So now let me explain how this adventure really got started. Ashleigh, who is crying and holding a bowl of ice cream, telling me to hurry Mom is having the baby, greets me at the door of our home. My reaction is, HUH?? OH OH!! I run in to see Valerie lying on our bed, her hair wet with perspiration and I could see her water had broken; of course I am now in panic mode. I am thinking she has been in labor for a while and that is why her hair is wet, I find out much later Valerie just had a bath. Ashleigh is still crying and Valerie wants to change her cloths because her pants are wet. I make a quick call to Allison (Valerie’s Sister)– didn’t really have to say anything, she would be right over to watch Ashleigh. I continue to be a panicky father running around trying to get things in order. My Mom had dropped off their dog for the weekend and we have a dog too. So I am trying to set up the gate so they don’t get in the living room and make sure they have food and water. I am gathering up the stuff to take to the hospital, trying to comfort Valerie (she wants to make sure her clothes match) and calm Ashleigh down (still crying). Allison gets to our place; I am still running back and forth to the house and to our truck, grabbing towels and then the suitcase. Valerie is actually very calm at this point. Her and Allison are talking like nothing is going on here. Of course I am thinking, I must get a lot closer to Winnipeg before I will feel a little more relaxed. I now have Valerie outside by the truck. Allison and her our still talking?? I think to myself how come you women are so relaxed here?? I will never figure out women!! Allison then says maybe get a garbage bag for the seat. My reaction is HUH?? I gotta get to Winnipeg. Ok, so I run back to the house get a garbage bag. Back to the truck, put the bag and towel on the seat and get Valerie in the truck. Say goodbye to Ashleigh – tell her mom will be fine and everything is going to be ok. So now we are off. I would say this is about 4:30ish now. I am now kinda back in control. We are heading to Winnipeg; I try to time the contractions. Eventually, I figure them to be about 4 – 6 minutes apart. I believe this to be "normal" from our prenatal classes. We are on #7 highway on our way to Winnipeg. Valerie says, "She is too hot turn on the air conditioning". Ok, air conditioning on full blast. Ok, another contraction, things are going still going "normal". One minute later Valerie says "she’s cold, turn on some heat. Ok, air conditioning off heat on full blast". For those people who don’t know #7 is a four-lane highway from Stonewall to Winnipeg. I come up behind two cars traveling side by side on the four-lane highway. This is a big pet peeve of mine at the best of times. I am just about to lay on the horn and Valerie says no don’t honk; we don’t want to make a scene. Ok, I have to keep Mamma happy, so I eventually do get around these vehicles and continue on. Hazard lights are flashing, I am speeding as much as I could without getting Valerie upset. Remember this one fellas – "If Mama ain’t happy ain’t nobody happy". I start to wonder where are the police when I need them. Now Valerie says, "open the windows I am burning up here". Ok, heat off – windows down. I try to hold her hand, just as she has another contraction. She pulls her hand away, I am now thinking to myself, ok you do your thing and I will do my thing. It was like an invisible wall between us. I can see the perimeter, almost home free. It is now about 4:45 p.m. Of course we are facing rush hour traffic when we get into the city. The contractions were getting a little quicker but we are still in the "normal range." I am really starting to hate red lights at this point. We are now by the old Labatt’s brewery on Notre Dame Avenue now. We continue past Labatt’s and now I begin to loose control of the situation again, all of a sudden Valerie has two contractions one after another. This is not the "normal range" anymore. I realize we are in lot of trouble now. But I can almost see the hospital. More red lights – yikes!!! Just a little clarification of our situation again. For those who don’t know about Notre Dame Avenue and the Woman’s Pavilion, you cannot turn left off Notre Dame to the Hospital. You actually have to go past the Hospital, around KFC, turn on Sherbrook Street, back on to Notre Dame going west to get to the Woman’s Pavilion. So back to the story, we are now right across from the Hospital and Valerie says "Oh my god!! The baby is coming out". I have never panicked as I did right at that moment!!! We are now a little past the Pavilion, at another red light. Things are really happening, I realize I cannot make it now, gotta do something. Put the truck in park and open my door. Valerie must have wondered where in the heck is he going. Remember, we are on a busy Notre Dame Avenue I am in panic mode. I begin to get out, and then I realize not the right thing to do. To this day I don’t know what I was going to do, but I have come up with 3 things #1 – I was going to run around and help Valerie; #2 – I was going to run and get help and #3 – I was just going to run!!!! So now I close the door, think to myself I have a truck – let’s go over the boulevard. Away we go over the center boulevard, people must of thought I was nuts going right across the oncoming traffic, I thought I was nuts too. We pull into the parking lot at the Pavilion, right up by the steps of the front doors. Get out; run around to the passenger side, I notice a couple of people standing on the steps. I yell at the people to get some help, my wife is having a baby like right now. I am not really sure if that is how it came out; maybe more like this " Help bla bla wife bla bla baby bla bla bla hurry bla bla bla". Another quick clarification to this story; we own a 1993 Blazer 4 door, with bucket front seats with a console between the seats. Now picture Valerie trying to prop herself up on the console in the front of our truck, not the best situation for delivering a baby now is it. Anyway, I try to help Valerie as best as I can. Lower her pants, I could definitely see the baby was on the way out. Look back at the people I yelled at, notice they haven’t moved. Panic is still rampant, figure I better get some help myself. I run to the front doors myself, hearing a faint sound of Ouch!!!. Turns out I slammed the door on Valerie’s foot, oooops! I run through the front doors and yell at the security guard to get some help my wife is having a baby. He took off like a shot. I ran back to assist Valerie.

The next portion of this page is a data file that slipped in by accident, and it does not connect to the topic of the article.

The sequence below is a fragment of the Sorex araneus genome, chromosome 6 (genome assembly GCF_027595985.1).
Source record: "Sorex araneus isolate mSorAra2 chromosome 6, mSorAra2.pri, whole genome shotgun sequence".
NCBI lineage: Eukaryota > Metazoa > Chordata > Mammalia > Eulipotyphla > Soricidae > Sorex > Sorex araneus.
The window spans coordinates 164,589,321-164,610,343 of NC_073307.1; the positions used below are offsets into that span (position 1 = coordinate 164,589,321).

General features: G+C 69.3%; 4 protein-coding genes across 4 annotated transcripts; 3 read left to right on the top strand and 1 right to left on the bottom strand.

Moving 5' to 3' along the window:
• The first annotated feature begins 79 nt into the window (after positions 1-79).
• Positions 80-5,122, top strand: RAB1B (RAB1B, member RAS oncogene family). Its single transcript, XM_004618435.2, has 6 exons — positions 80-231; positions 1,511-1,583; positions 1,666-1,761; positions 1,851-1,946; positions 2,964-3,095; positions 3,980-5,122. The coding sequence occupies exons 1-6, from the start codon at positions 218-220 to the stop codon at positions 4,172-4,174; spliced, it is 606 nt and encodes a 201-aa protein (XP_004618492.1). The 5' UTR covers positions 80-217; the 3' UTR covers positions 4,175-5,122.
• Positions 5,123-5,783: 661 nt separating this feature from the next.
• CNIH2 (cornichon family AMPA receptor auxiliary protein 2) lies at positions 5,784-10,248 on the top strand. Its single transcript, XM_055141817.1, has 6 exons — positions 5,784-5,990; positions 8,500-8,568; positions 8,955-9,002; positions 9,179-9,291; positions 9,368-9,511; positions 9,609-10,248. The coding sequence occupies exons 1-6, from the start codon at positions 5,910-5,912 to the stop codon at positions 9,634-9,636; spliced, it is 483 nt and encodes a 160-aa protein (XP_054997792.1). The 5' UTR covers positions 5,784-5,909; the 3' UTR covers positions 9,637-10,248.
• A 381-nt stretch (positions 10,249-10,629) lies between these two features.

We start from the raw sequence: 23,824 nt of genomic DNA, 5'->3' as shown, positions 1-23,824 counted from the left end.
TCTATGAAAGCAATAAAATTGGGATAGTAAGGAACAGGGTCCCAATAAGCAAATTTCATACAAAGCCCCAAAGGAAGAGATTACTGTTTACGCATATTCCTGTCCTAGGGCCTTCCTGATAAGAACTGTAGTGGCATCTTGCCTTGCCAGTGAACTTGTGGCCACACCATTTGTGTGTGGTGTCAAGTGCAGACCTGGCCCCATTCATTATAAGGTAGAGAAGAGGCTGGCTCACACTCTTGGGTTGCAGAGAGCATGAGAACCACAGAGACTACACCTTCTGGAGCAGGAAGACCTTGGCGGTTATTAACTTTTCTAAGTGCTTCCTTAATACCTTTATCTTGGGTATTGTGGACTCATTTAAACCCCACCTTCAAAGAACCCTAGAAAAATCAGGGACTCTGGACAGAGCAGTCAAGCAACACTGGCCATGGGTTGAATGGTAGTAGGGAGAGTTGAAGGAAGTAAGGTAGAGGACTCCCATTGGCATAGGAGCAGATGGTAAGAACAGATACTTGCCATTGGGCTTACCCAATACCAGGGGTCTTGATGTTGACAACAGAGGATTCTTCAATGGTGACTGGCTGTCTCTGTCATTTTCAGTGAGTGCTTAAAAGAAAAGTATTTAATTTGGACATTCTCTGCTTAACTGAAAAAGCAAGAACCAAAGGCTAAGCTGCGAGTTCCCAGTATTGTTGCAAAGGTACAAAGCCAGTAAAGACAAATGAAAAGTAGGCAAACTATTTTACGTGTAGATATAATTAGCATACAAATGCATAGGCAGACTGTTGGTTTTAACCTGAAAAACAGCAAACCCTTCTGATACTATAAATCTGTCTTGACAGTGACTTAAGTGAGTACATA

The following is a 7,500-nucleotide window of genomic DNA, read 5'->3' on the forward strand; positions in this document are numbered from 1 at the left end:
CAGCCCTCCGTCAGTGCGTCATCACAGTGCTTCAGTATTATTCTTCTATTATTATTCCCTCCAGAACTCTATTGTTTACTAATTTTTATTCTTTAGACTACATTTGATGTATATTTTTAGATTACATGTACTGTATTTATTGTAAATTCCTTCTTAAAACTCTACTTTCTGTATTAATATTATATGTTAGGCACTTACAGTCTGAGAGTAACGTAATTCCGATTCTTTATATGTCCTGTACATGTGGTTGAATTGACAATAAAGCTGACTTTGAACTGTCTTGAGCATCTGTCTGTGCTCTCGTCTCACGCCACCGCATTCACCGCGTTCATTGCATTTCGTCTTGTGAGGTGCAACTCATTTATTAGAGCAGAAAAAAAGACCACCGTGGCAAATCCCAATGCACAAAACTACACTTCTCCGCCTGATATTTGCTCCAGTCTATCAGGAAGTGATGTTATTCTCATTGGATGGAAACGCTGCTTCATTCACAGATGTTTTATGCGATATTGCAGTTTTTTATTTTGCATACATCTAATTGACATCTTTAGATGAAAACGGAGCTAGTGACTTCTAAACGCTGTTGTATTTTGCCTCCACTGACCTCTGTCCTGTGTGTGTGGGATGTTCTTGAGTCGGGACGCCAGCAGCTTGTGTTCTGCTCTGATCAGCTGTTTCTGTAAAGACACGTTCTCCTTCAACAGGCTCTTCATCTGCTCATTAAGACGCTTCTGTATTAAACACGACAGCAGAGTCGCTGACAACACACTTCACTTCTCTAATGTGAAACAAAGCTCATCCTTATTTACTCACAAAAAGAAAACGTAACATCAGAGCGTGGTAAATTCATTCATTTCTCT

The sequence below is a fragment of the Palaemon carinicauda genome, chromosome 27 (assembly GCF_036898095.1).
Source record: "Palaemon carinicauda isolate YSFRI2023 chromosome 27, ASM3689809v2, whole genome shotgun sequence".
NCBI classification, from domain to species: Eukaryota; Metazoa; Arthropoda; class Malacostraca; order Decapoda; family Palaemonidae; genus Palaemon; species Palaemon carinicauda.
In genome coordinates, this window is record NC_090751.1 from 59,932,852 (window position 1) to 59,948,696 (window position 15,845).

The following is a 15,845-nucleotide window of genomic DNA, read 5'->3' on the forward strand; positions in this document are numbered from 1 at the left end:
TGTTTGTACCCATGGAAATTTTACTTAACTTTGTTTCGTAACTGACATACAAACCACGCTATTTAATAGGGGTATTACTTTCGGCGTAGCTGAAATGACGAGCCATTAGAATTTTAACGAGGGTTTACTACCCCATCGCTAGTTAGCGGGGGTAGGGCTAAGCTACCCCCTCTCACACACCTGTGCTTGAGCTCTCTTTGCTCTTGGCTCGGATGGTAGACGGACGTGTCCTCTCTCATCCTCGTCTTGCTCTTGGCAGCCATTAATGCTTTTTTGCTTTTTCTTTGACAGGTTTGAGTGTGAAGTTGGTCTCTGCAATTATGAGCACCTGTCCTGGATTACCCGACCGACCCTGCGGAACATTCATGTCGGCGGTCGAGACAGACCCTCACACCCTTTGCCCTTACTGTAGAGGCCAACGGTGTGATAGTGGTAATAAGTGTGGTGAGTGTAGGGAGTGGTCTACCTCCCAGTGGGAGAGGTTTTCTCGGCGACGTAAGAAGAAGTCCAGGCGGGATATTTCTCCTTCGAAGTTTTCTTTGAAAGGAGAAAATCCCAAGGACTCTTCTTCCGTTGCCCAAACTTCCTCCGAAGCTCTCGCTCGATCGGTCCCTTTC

Let me just put something into perspective here; it has only been about 5 minutes since Valerie said those words " … the baby is coming…" Looking back it is amazing how many things can go through a persons mind in a short time. Here is a brief summary of what I was thinking during this short period. Oh my God, what happens if something goes wrong, maybe the cord will be wrapped around the baby’s neck, maybe the baby won’t cry? Maybe Valerie will start to hemorrhage and what do I do if she does? Maybe the baby won’t be breathing. Boy, I can hardly wait till fishing season opens. Why don’t they have a turn off into the Hospital from Notre Dame, we never took any of this in prenatal class? Why is this happening to me? Boy are there a lot of red lights in the City. How am I going to get Valerie into the hospital? Why did the Winnipeg Jets have to leave? Why didn’t those people go get me help? Is anyone coming to help? Where does the white go when the snow melts??? And many many more things. My last thought was "ok let’s see if we can get this baby into the world ourselves". So I again start to help Valerie. I say ok lets give a good push. Valerie gives a big push and low and behold the baby comes out fairly easy. The baby is very bluish / purple at this point, it seemed like an eternity before anything happened. I starting thinking again, what happens if the baby doesn’t cry, if it doesn’t breath? I remembered from prenatal class that sometimes the baby’s mouth may be blocked and I was about to sweep my finger in the baby’s mouth to clear any blockage when it let out a most wonderful cry. I looked up at Valerie and she is smiling. I tell her she that she got her Girl!! I just wanted a happy and healthy baby. We wrapped the baby in one of the towels and Valerie held her on her chest. Then the cavalry came running up, nurses and doctors everywhere, I think to myself, where were you guys when I needed you? They quickly took over to make sure baby and Mommy were doing ok. I step back a little and finally got the thumbs up things are ok. I am then asked, " Would you like to cut the cord?" of which I replied, "Naa, go ahead, I think I have done enough already". Our baby is quickly taken into the Hospital, followed shortly by my wife in a wheelchair. Of course I am left by myself on the steps to regroup. I think I walked around in a little bit of a daze for a couple of minutes. Then I figured I better park the truck and find my family. I would like to thank Allison for suggesting the garbage bag. It wasn’t that messy, but I just rolled everything up in the bag and threw it into the garbage. You would never know there was a baby delivered in our truck. So anyway, I go park the truck in the parkade, go into the hospital and ask, "Where is my family?" They instruct me to go to the third floor. I gave my name to admitting and they stated we would get the other information later. What a way to get through admitting, quick eh!! I go upstairs and find Valerie who was getting some work done to her, which I know, was tougher on her than the childbirth. She’s not good with needles. But everything turned out ok. Everyone was in good shape, even me! We sat around for a while waiting for a room to open up. I decided to go make some phone calls to our parents and to Ashleigh. This was kinda cute, I was on a phone beside a woman who was waiting to have a baby of her own. She was explaining to the person on the other end how this baby was born in the parking lot. I kinda gave her a smile and she then realized that it was my baby and we had a good little laugh. Allison and Ashleigh came for a quick visit that evening. I decided to leave around 9:30 p.m., went home and had a good stiff shot of whiskey.
Here our some items I may have not covered in this story:
We got everybody home safe and sound and Morgan and the rest of the family are doing great. I will never let Morgan forget this for as long as I live – HAHA!!
Ps – I have a blast telling this story for first time – expecting fathers.
Pss – Love your kids – they are very precious – Trust me I know.